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Book Hunger Hits Home

I thought book hunger only affected less fortunate families.

Now even we are pinched for reading material.

Illustrations by Rajiv Eipe, via


I've spent years researching solutions to book scarcity.

Half of America's kids don't get enough to read, because money is too tight.

Worldwide, one billion children have virtually no reading material.

Over the long term, book hunger is almost as dangerous as the regular kind.

Early and consistent access to reading material is essential to literacy skills.

And fluent literacy is key to academic success and escape from poverty.

Researching book hunger made clear how blessed my own family is.

We own hundreds of children's books. School and libraries offer us many more.

But now the COVID 19 pandemic is complicating access to books, even for us.

My middle daughter is in kindergarten this year.

She needs a steady diet of easy books to build fluency.

Variety is essential; she can enjoy almost any book... once.

Most of the books our family owns are too difficult for her.

We own only twenty or so at her current level.

That's an investment of a few hundred dollars.

It is still nowhere near enough.

She used to access several a week at school.

We also borrowed a dozen at a time from the public library.

With schools and libraries closed, we still have options many families do not.

We can afford high speed Internet and a device for every family member.

We get ebooks and audiobooks from our public library and Amazon.

For my ten-year-old, these solutions are working well.

I dedicated an old Kindle for her use, and loaded it up.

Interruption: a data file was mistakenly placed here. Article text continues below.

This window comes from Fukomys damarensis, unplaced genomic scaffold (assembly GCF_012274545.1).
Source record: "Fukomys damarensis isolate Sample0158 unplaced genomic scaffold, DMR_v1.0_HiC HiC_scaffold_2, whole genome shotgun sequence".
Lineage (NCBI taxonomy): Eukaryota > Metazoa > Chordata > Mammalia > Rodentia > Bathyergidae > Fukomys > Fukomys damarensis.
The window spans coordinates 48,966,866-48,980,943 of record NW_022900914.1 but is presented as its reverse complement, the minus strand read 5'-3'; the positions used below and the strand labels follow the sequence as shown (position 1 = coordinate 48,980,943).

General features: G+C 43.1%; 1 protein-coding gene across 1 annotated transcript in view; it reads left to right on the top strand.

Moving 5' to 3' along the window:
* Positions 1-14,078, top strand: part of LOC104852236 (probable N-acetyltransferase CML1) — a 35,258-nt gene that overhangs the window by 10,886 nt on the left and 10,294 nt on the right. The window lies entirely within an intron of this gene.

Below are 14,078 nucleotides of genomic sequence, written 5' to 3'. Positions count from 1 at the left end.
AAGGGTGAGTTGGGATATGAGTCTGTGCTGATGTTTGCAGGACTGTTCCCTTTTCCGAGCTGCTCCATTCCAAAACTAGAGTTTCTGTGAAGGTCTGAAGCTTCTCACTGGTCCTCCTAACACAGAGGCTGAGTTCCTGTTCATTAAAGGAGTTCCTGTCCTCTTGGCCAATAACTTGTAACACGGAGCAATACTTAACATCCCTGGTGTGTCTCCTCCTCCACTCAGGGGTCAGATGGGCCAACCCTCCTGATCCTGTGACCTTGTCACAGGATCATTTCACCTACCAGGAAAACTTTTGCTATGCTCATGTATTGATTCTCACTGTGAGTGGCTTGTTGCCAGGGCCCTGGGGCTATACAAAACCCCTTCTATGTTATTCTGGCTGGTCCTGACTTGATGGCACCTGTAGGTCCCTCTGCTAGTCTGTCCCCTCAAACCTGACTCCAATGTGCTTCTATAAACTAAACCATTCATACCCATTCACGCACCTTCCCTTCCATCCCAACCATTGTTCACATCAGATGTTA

She already reads long books; a single one lasts hours.

But my four-year-old and six-year-old really miss "real" books.

The kind a kid can spot lying around, and be inspired to pick up.

The kind that don't run out of power or offer a million distractions.

As important as reading is to me, we're doing less of it now than before.

So are more than one billion other kids out of school right now.

Today is World Book Day, and it has never been more urgent.

A leading charity addressing book hunger is Pratham Books.

They offer fantastic and free digital stories at

You can find Rajiv Eipe's books there, and thousands more, in 200+ languages.

If this issue matters to you, I'm excited to present Ending Book Hunger.

Download the full text for free this week, thanks to Yale University Press.

Book hunger is a solvable problem. Find out how...

Illustrations by Rajiv Eipe, from A Book for Puchku written by Deepanjana Pal, published by Pratham Books (©Pratham Books, 2017) under a CC BY 4.0 license on StoryWeaver.

Read, create and translate stories for free on


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